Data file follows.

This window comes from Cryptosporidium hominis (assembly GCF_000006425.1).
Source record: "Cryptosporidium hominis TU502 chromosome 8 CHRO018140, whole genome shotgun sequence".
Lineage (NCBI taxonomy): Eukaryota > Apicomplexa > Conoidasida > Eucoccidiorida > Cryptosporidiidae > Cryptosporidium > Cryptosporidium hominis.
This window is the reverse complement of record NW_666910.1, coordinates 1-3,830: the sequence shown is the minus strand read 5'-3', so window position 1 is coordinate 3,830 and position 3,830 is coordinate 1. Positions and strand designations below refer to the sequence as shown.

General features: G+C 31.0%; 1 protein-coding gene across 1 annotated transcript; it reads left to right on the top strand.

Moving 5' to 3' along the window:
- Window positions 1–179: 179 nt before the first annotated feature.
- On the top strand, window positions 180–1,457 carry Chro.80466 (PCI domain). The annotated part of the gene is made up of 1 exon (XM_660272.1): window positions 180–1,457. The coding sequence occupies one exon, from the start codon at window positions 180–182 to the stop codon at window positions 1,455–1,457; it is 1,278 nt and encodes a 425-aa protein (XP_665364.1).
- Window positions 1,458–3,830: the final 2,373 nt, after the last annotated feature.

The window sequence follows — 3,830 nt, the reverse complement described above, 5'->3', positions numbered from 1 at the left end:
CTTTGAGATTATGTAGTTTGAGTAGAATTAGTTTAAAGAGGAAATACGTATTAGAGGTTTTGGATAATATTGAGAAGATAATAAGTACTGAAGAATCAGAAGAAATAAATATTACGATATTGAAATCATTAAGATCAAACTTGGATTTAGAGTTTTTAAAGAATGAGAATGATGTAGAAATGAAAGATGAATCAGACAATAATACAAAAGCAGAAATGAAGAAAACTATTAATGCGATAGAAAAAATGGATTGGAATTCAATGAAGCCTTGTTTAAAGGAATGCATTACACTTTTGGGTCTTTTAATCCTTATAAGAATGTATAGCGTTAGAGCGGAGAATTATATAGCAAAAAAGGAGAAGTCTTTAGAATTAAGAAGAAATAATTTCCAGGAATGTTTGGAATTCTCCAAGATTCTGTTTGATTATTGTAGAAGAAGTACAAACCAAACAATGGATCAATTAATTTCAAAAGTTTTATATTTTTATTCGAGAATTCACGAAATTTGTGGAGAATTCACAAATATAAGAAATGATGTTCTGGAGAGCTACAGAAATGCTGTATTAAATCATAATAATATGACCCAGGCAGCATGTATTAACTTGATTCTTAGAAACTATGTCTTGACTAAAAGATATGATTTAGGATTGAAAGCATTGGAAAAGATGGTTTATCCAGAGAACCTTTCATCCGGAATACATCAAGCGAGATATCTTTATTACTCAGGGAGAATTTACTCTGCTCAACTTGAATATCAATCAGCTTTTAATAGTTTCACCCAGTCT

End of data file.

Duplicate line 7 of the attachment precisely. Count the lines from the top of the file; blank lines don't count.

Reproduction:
- Window positions 1–179: 179 nt before the first annotated feature.